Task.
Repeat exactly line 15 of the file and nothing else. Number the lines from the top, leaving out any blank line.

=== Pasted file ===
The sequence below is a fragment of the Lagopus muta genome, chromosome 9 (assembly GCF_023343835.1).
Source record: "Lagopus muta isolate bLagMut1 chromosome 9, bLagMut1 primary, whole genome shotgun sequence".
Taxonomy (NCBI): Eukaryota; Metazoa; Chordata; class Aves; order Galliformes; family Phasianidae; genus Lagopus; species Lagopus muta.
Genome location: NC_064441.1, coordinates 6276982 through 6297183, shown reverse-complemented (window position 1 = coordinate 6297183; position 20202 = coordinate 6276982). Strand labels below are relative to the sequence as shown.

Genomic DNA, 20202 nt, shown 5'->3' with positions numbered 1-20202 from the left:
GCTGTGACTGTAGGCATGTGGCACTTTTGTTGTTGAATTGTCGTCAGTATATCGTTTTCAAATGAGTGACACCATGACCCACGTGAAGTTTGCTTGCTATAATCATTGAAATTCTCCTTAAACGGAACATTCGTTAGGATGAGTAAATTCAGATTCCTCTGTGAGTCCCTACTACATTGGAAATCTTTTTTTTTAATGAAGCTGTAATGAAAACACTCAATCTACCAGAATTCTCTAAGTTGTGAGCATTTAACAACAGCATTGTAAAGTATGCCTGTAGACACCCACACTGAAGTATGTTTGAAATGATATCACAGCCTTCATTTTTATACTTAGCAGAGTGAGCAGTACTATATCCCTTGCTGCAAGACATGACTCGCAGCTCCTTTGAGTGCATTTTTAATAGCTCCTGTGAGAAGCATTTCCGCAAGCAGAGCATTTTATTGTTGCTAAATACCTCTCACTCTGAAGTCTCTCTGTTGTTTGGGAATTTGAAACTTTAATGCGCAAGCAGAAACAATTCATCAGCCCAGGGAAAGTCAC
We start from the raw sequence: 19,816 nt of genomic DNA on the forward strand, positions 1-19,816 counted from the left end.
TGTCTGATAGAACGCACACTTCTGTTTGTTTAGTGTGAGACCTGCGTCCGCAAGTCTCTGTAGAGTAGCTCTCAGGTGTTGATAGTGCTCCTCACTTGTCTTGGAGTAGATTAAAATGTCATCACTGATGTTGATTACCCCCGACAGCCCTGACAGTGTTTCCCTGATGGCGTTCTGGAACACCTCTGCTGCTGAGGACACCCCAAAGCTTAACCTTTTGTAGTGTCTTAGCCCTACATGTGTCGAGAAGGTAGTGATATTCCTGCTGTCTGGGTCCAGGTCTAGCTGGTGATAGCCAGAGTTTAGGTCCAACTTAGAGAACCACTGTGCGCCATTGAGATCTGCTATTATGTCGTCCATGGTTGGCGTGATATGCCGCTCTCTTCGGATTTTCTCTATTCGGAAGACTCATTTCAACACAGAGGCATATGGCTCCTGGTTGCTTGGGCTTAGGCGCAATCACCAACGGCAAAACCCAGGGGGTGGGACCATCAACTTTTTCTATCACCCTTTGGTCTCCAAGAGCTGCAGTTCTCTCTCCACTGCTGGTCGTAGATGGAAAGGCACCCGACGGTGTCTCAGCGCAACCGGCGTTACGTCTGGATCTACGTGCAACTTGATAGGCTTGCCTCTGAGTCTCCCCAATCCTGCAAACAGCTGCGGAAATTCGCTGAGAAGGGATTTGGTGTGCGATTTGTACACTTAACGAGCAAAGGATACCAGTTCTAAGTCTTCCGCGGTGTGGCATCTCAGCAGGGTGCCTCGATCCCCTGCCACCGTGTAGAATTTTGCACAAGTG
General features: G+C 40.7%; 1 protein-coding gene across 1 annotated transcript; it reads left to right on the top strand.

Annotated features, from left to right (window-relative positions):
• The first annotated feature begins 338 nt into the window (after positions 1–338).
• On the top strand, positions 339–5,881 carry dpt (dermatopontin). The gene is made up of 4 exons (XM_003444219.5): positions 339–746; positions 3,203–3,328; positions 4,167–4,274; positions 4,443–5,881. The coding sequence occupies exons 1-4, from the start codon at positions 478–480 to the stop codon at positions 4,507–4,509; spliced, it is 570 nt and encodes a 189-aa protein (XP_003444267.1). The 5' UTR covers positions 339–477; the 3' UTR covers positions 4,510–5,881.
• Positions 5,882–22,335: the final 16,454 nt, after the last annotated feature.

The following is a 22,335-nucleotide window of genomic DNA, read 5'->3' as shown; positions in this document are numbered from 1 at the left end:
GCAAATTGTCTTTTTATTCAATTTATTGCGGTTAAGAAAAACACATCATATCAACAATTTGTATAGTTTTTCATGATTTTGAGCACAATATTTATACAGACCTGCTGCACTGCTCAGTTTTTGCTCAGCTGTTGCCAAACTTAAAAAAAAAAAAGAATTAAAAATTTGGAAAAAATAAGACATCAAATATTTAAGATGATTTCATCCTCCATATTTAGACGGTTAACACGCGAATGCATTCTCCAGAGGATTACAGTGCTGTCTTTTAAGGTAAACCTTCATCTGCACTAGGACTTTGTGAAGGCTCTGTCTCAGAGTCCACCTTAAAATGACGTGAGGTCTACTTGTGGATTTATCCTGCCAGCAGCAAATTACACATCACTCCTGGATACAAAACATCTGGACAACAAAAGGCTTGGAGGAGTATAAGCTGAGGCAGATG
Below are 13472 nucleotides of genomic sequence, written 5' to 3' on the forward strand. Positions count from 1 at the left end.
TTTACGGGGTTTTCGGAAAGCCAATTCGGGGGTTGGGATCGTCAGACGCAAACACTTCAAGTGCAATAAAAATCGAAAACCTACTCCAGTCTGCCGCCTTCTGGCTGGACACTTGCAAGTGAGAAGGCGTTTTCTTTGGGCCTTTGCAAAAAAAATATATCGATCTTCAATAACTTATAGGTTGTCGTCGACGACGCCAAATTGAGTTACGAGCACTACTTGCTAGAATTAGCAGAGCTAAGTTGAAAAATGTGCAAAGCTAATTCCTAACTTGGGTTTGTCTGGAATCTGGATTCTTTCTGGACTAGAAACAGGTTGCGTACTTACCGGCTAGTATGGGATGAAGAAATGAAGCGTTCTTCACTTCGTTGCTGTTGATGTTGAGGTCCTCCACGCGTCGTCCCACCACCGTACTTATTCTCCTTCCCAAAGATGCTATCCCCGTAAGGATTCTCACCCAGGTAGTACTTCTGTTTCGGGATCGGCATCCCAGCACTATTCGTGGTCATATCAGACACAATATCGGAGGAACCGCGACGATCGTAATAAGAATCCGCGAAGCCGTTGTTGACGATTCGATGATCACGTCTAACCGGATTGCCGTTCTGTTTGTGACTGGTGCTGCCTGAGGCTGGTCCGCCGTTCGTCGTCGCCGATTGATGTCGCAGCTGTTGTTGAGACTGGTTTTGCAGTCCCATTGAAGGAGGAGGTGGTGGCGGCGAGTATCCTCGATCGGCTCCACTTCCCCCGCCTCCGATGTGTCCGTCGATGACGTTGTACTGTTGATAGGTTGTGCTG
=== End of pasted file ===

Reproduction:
GCAAATTGTCTTTTTATTCAATTTATTGCGGTTAAGAAAAACACATCATATCAACAATTTGTATAGTTTTTCATGATTTTGAGCACAATATTTATACAGACCTGCTGCACTGCTCAGTTTTTGCTCAGCTGTTGCCAAACTTAAAAAAAAAAAAGAATTAAAAATTTGGAAAAAATAAGACATCAAATATTTAAGATGATTTCATCCTCCATATTTAGACGGTTAACACGCGAATGCATTCTCCAGAGGATTACAGTGCTGTCTTTTAAGGTAAACCTTCATCTGCACTAGGACTTTGTGAAGGCTCTGTCTCAGAGTCCACCTTAAAATGACGTGAGGTCTACTTGTGGATTTATCCTGCCAGCAGCAAATTACACATCACTCCTGGATACAAAACATCTGGACAACAAAAGGCTTGGAGGAGTATAAGCTGAGGCAGATG